© St. Petersburg Times, published October 8, 2000
MIAMI -- Wide Right III, newest heart-palpitating memory for a rickety old Orange Bowl, incomparable house of football dramatics, put another placekicking dagger into FSU's proud heart, triggering a scene of unbridled Hurricanes joy, harassed UM coach Butch Davis hugging heroic kid quarterback Ken Dorsey.
Ken Dorsey was the hero of the Miami upset of the Seminoles.
"That's the way it's supposed to be," said a smiling Davis, who was 0-5 against the Seminoles, as well as 0-5 against Big East nemesis Virginia Tech, absorbing nasty criticisms as a coach who doesn't win the big ones. "But this is not about me.
"Forget about what it means to Miami's coaches, because all the credit belongs to our players, from Dorsey to our array of playmakers, plus a gritty defense and an offensive line that was sensational against a Florida State defensive front that's said to be America's best."
Matt Munyon's missed kick, so excruciatingly close, was but the climactic final page of a Saturday thesis of magnetism, the 'Canes winning 27-24 after No. 1-ranked Florida State executed an extraordinary late attempt to steal the game.
"It's natural to talk about quarterbacks, runners, pass receivers and placekickers," Davis said, "but the ultimate offensive story for the Hurricanes was the work of our tackles, Joaquin Gonzalez and Bryant McKinnie, who neutralized a great FSU defensive line, keeping them off Dorsey's back."
With those 290-pound huskies blocking like boyish fortresses, it would come down to Dorsey, a bony 6-foot-5 sophomore from the San Francisco suburb of Orinda, after seeing FSU snatch a 24-20 lead with 97 seconds left, taking deep 19-year-old breaths before wondrously emulating boyhood hero Joe Montana.
"Growing up in 49ers country, when they dominated the NFL, it seemed Montana was always taking a tough situation and turning it into victory," Dorsey would say. "I always dreamed about becoming anything close to that cool, efficient and successful."
Orange Bowl moment.
|Times college football site|
"We could see Florida State's defense was gassed," Davis said. "Worn out from trying to rush Dorsey; maybe a bit frustrated. Kenny stayed calm, smart and quite professional." Looking a lot like old Joe Montana.
"It didn't seem all that difficult, moving downfield on that last drive, because we'd practice such things so often," Dorsey said. "Usually, Coach Davis gives us 45 seconds to move 80 yards. This time, we had a minute and a half. But, of course, that's on a practice field, not in the Orange Bowl, going against the No. 1 team in the country.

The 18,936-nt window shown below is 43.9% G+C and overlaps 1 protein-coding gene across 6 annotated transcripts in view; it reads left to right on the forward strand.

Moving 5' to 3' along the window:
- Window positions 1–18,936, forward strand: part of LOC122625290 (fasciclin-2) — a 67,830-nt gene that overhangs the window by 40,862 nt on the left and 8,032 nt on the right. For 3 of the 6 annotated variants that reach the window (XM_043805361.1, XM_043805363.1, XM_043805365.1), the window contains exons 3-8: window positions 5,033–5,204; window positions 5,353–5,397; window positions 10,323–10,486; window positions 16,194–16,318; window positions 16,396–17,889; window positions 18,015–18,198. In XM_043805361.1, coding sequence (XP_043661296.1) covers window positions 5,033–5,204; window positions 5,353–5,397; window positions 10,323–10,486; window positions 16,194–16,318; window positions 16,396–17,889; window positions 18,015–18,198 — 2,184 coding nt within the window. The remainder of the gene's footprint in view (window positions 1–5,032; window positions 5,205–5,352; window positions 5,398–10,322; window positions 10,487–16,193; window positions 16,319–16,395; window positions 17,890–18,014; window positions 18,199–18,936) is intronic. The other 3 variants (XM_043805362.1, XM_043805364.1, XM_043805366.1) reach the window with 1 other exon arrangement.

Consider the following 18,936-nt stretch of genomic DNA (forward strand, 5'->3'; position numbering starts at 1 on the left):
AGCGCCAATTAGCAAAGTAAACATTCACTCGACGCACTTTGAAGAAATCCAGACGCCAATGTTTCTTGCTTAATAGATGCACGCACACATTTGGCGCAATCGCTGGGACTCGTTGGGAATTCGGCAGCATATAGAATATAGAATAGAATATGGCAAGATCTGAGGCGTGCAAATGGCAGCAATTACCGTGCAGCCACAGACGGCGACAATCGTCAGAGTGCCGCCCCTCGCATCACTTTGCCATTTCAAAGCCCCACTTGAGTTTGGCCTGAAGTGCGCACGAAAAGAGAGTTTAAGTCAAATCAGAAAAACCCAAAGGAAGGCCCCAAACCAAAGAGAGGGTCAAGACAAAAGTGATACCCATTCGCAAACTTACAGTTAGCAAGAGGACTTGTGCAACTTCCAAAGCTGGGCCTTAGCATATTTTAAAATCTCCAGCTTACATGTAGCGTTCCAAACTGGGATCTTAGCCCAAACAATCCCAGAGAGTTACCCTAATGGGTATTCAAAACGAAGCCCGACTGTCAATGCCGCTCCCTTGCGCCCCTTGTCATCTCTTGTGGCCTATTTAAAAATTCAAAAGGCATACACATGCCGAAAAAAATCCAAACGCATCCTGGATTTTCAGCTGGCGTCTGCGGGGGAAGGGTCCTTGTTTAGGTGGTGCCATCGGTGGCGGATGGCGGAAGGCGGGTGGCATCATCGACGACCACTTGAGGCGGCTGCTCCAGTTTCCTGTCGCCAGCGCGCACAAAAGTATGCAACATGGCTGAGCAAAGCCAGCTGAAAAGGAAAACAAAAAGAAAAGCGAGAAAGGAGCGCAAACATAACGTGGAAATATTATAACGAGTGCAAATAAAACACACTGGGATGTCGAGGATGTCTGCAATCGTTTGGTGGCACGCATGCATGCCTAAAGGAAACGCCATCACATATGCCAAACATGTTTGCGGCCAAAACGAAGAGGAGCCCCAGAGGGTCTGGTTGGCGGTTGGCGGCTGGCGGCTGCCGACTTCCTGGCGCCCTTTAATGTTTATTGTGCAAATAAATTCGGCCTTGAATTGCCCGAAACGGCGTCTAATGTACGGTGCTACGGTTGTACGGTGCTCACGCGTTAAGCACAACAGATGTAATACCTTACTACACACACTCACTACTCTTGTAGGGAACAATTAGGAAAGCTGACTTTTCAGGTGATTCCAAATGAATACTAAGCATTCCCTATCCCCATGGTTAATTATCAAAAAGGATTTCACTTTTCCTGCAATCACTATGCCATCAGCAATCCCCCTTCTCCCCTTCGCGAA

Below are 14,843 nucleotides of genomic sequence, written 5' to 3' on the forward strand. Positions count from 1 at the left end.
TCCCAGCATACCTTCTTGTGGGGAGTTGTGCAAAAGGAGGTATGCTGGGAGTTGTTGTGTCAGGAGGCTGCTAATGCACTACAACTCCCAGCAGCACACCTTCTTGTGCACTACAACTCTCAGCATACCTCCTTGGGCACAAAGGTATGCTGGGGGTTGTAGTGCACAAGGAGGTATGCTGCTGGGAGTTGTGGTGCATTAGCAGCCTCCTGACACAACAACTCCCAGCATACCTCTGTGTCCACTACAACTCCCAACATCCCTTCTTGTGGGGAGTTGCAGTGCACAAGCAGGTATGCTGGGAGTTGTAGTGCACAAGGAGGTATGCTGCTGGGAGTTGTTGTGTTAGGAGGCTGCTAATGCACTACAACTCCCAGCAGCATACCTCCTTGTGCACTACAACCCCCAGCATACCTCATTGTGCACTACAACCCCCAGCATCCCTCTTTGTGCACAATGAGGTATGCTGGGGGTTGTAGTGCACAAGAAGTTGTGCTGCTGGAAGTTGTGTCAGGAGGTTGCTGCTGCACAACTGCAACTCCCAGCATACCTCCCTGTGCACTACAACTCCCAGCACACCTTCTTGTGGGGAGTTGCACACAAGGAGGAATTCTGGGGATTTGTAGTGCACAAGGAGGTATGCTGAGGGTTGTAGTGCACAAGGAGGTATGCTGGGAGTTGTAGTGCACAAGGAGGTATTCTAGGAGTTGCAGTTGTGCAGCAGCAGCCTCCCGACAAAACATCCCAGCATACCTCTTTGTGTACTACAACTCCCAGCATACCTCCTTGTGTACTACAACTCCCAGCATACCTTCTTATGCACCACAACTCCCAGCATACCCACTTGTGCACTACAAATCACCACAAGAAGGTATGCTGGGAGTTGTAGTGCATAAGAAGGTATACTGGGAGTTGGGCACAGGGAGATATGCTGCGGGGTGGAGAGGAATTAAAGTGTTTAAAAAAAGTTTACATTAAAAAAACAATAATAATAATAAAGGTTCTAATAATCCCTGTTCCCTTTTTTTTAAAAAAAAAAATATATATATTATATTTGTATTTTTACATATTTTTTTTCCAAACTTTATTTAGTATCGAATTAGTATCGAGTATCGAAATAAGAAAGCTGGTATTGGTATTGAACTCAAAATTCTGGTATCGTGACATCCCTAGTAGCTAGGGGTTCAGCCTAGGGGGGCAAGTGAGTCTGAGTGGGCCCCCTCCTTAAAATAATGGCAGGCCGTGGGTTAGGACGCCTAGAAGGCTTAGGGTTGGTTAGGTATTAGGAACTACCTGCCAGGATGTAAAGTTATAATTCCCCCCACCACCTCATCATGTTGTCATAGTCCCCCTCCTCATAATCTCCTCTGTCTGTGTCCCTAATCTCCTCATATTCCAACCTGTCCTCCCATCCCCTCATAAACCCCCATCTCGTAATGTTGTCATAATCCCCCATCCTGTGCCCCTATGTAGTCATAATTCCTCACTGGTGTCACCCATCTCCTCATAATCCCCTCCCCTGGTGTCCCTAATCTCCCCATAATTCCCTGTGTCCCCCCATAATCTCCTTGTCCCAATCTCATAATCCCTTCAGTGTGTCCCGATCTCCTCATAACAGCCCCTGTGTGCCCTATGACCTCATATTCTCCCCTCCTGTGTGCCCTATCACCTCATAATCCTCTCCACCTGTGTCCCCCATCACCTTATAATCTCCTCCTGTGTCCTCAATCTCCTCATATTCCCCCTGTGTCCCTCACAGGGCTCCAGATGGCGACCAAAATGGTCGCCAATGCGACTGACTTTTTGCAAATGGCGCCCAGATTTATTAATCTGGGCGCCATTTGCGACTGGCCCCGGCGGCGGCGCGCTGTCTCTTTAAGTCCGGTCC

"It endlessly clicked. We never really got into trouble. I guess that's how Joe Montana used to feel. When we got close to the goal line, (Jeremy) Shockey came to the huddle and said he was open. Of course, Shockey says he's open about every other play. But, then, there he was on the big play, wide open for the score."
'Noles coverage guys, tacklers too, and defensive rushers could not handle the challenge. Dorsey flip-flip-flipped Miami down the famous Dade County grass, completing 6 of 7 throws, bringing the 62-year-old stadium to a frenzy, eventually finding tight end Shockey hugely open in the end zone.
"I didn't figure he'd throw to me," said the 6-foot-6 sophomore from Ada, Okla., "but there it came. Such a pretty sight." Thirteen yards, for a 27-24 lead.
For FSU, there it went.
Shockey. Shocking. But not quite over. FSU gave it one more rip. Chris Weinke had done marvelous things, passing for 496 yards. But time was evaporating. 'Noles got moving, but the clock trapped them.
At 0:05, the only ploy left was a 49-yard field goal by Munyon, trying to create overtime. He'd already blown a 22-yard attempt. It just had to happen. One more FSU wide right. Like with Gerry Thomas and Dan Mowery, in 1991-92, placekickers who muffed FSU chances against fierce rival Miami with infamous 11th-hour pushes.
Florida State had many, many, many shots at taking Saturday control, long before Munyon's misfortune. Red-zone offense was inexplicably rotten, especially in the context of Weinke's voluminous effort. Messing up more grand opportunities than Darryl Strawberry and Steve Howe combined. Moving into the red zone five times and making no touchdowns and one field goal.
"I'm most proud of 12 of our players who were in Tallahassee three years ago when Florida State humiliated us 47-0," Davis said. "That was a bottoming out." UM, after four national championships in a 1983-91 run, tumbled into heavy trouble, including NCAA probation, before Davis was hired.
"Those of us Miami seniors who were 0-3 against Florida State, including that 47-point devastation," linebacker Dan Morgan said, "well, this is a wonderful feeling. Showing the world that UM football, after five losses in a row against Florida State, is truly back."
Michael Irvin, one of the giants from those Hurricanes past, was on Saturday's sideline, pushing today's UM kids to a memorable result. Now retired from the Dallas Cowboys. Bernie Kosar, once a lanky 6-5 quarterback for the 'Canes, was on the bench lending words of wisdom to Dorsey.
"Nobody is happier than me," said Najeh Davenport, who admitted feeling guilt as FSU scored its go-ahead touchdown. "Who wants to live with being known for a big fumble?"
After catching a critical Dorsey pass for a first down in the fourth quarter, the 235-pound junior tailback was jarred into a fumble. From there, the 'Noles dashed to their 24-20 advantage.
Then came the Dorsey march.
"Everybody on our side went crazy when Shockey scored the winning touchdown," Davenport said. "I felt a little extra. That fumble left my mind. We just plain deserved to win this one."
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